Proud to be familiar with Central Europe and Bohemia, its changing history, its romance, music and literature first, by experience and now by marriage, I was only too pleased to go out of my way to indulge Adelia in order to be worthy of such an admirable mother-in-law.
I planned meals from European recipe books, I learned to make spätzle, to offer 11 roses so that she was the one who made the dozen.
My greatest delight was to purchase tiny sweetmeats at Pâtisserie Tomaž, the Czech bonbonniere in Montreal’s Bishop Street close to my office. To enter Pâtisserie Tomaž was to step back into Bohemian history and enter a world of sophistication and artisanal beauty. And the aroma! All for $60 per 500 grammes.
One Thursday afternoon, just as I was about to leave my office to walk to Union Station to catch the express train, first to my mother-in-law’s in Toronto, and careful to give myself time to stop at Tomaž on the way, the Dean called me. I gave the call all the time necessary to resolve the matter that was troubling him. The result was that I had to rush past the pâtisserie without purchasing the usual 500-gramme selection of delicacies for Adeline.
Feeling guilty, I rehearsed my excuse in advance and hoped that she would understand and forgive me.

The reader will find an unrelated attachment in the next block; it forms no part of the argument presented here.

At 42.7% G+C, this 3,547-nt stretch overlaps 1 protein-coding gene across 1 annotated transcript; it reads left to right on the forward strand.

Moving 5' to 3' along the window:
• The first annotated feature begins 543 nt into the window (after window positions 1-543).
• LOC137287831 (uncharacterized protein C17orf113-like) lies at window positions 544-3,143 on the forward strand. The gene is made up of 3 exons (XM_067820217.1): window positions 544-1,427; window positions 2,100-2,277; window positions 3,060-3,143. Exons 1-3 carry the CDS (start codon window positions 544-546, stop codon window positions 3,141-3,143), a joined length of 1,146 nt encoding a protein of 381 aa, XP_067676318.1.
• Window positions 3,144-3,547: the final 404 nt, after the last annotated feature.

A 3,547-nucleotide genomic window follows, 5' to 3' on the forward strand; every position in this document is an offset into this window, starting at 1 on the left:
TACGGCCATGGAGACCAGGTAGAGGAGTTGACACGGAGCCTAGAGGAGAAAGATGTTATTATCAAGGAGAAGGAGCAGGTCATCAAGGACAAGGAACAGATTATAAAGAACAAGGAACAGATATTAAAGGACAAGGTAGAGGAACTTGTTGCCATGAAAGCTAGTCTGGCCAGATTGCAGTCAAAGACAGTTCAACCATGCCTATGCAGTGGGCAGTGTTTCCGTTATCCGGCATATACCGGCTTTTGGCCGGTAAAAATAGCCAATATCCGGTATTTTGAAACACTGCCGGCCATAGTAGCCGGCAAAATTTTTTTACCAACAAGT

On the train, as ever, I ordered a bottle of water and a glass. Every Thursday afternoon, I would pour a little water into the glass and, when the attendant had passed and no one was watching, I would pour two miniatures of scotch whisky into the glass and stow the tiny 50 ml bottles back into my briefcase. Then I would sit back as the train pulled out of the dark station into the sunlight and reflect. It was my way of switching from one world in which I lived to the next: from university life with all its small-mindedness, back-biting and petty competition to my quieter, more rural, farm-life 500 kilometres away in Ontario.
I would sip my whisky, reflect first on the successes of the week, then on the failures and how they might be turned into successes the following week and, as the stations flew by and we crossed the border into Ontario and headed west alongside Lake Ontario towards the metropolis of Toronto, I would plan my three days of farm-work very carefully.
But that Thursday afternoon, the guilt I felt for not having bought Adeline her usual half-kilo box of pâtisserie troubled me. She looked forward to them so much. The small gift was one of the highlights of her week. She would take the white cardboard box from my hands with delight, deftly untie the red ribbon that criss-crossed it, undo a bow in the middle and open the box. Her face would light up with happiness as she surveyed the rows of chocolate and iced bonbons that lay snug within their fluted cups. And then, as I entertained her, she would eat them one by one until, holding up the last one wistfully, she would say, “I saved the most delicious one till last!” And pop it into her mouth with enormous satisfaction.
I would then scour Adeline’s fridge to find something, anything, for my supper -- neither Adeline nor her daughter cooked -- before driving to the airport to pick up my wife from the late flight down from Yellowknife in the Northwest Territories, where she often worked on weighty matters for the Federal Government. Together, we would drive from the airport directly to our farm in the country to spend Friday, Saturday and Sunday. Sunday night would find me on the sleeper to Montreal.